USBL and SBL (Water Linked) systems use different principles for calculating the position. USBL systems measure phase shift between the transmitter and receiver and estimate an angle. When adding “time of flight” of the signal you get the position. This principle works very well in many applications. The main challenges of USBL based systems are:
- Poor/no performance in shallow water. USBL can have a hard time when it is less than 10 meters depth. This is not an absolute number, and there are differences between the systems. Our UGPS works as long as you get all the four receivers down in the water.
- Poor/no performance when operating close to large reflective areas (ship hulls, harbor facilities etc.)
- Poor/no performance when the signal is transmitted through obstacles (scholes of fish in fish farming etc.)
- Poor/no performance inside pools/tanks etc.
- Relatively large physical size
SBL systems like the Water Linked system find the position by performing triangulation of the signal received by multiple receivers. This is exactly the same principle as the GPS system uses. Historically the SBL systems have had poor price/performance, but Water Linked has changed all that. The main advantages of the Water Linked systems are:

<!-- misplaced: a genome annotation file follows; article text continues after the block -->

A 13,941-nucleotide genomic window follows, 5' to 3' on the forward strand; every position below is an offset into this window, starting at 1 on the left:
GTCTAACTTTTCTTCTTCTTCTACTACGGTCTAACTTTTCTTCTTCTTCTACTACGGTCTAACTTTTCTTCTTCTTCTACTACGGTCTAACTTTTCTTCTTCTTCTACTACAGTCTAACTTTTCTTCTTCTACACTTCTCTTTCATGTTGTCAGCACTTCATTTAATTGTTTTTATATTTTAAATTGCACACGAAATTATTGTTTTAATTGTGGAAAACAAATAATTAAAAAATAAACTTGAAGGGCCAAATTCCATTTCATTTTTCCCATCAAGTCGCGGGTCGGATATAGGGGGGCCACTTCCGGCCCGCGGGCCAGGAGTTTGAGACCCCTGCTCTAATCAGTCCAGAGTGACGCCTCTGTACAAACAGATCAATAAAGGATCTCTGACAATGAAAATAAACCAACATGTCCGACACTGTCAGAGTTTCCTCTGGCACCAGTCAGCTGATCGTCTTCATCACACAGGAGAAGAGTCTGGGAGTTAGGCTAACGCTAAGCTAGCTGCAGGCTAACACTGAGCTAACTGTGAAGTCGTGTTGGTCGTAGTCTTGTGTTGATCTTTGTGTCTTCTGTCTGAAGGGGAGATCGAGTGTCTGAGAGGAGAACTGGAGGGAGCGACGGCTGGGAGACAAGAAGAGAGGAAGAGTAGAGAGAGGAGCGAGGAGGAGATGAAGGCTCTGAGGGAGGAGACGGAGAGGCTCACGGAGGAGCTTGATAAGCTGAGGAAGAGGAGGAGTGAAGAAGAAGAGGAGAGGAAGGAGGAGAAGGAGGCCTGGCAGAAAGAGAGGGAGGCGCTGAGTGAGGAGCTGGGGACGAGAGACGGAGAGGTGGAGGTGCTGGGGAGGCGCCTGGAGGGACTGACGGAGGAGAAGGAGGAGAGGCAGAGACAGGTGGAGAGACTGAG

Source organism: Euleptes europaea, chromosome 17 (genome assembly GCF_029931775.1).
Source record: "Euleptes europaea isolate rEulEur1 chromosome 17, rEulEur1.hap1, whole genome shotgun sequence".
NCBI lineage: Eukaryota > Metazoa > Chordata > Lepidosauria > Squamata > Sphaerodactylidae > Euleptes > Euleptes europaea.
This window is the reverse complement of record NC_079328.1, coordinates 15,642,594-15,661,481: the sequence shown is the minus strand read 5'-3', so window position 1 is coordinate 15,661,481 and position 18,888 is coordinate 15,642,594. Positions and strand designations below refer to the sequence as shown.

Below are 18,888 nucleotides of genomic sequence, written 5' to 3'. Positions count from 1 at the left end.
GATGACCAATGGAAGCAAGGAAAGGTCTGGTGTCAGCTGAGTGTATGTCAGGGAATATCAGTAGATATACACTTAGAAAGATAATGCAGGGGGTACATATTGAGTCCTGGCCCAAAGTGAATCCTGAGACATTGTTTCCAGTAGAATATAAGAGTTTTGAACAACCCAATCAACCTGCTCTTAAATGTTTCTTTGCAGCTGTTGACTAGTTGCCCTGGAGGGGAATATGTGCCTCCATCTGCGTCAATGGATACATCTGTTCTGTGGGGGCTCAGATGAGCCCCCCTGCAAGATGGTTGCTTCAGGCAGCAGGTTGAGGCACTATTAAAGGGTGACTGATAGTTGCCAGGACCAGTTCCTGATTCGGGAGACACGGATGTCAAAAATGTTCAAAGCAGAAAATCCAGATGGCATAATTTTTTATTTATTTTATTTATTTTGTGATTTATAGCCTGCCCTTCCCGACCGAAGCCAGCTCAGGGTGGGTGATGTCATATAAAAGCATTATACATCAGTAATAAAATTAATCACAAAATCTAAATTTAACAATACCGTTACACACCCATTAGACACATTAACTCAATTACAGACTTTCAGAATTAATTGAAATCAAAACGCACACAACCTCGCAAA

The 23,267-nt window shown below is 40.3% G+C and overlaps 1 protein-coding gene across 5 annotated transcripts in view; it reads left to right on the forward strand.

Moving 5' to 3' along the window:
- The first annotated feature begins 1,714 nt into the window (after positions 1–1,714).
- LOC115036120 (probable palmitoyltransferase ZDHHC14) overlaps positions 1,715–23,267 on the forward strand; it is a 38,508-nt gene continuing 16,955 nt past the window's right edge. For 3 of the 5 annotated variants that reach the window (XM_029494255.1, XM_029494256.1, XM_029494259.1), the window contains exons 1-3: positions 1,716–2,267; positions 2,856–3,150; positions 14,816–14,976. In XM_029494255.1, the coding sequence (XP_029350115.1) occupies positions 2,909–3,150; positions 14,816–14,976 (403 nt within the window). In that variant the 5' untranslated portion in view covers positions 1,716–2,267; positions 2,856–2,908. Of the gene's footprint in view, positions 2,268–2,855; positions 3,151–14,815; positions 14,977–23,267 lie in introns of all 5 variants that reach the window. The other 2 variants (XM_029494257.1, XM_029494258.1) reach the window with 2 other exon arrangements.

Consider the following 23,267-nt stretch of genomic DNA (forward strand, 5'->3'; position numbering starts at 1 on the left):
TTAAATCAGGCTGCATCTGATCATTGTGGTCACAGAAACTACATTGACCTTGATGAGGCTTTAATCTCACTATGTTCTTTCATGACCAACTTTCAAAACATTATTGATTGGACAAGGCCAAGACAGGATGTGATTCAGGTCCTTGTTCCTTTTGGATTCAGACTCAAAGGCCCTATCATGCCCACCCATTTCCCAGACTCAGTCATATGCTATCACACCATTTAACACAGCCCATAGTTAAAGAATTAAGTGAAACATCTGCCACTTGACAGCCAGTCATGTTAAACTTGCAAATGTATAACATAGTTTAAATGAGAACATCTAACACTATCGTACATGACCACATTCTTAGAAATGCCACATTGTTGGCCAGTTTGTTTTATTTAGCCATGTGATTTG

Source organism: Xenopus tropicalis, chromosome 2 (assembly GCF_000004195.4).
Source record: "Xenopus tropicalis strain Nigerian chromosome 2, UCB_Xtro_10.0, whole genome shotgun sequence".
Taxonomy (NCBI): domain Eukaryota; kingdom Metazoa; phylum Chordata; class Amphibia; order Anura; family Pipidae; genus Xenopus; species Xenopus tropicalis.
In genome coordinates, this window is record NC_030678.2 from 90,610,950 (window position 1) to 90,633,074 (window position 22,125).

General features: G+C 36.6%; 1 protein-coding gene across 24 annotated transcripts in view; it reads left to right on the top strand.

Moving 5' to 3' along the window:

- Excellent performance in shallow water
- Excellent performance when operating close to large reflective areas Excellent performance in fish cages
- Excellent performance in pools/tanks (except inside steel tanks)
- Extremely small physical size
- Low cost
The main downside of the Water Linked system is its limited range. With the boat (baseline) in the middle, you cover an area of 300m radius and 300m deep. Many USBL systems can go further than this. So if you definitely need very long range and are operating in open waters without acoustic reflections, then go for USBL. If not, the Water Linked system is the better choice.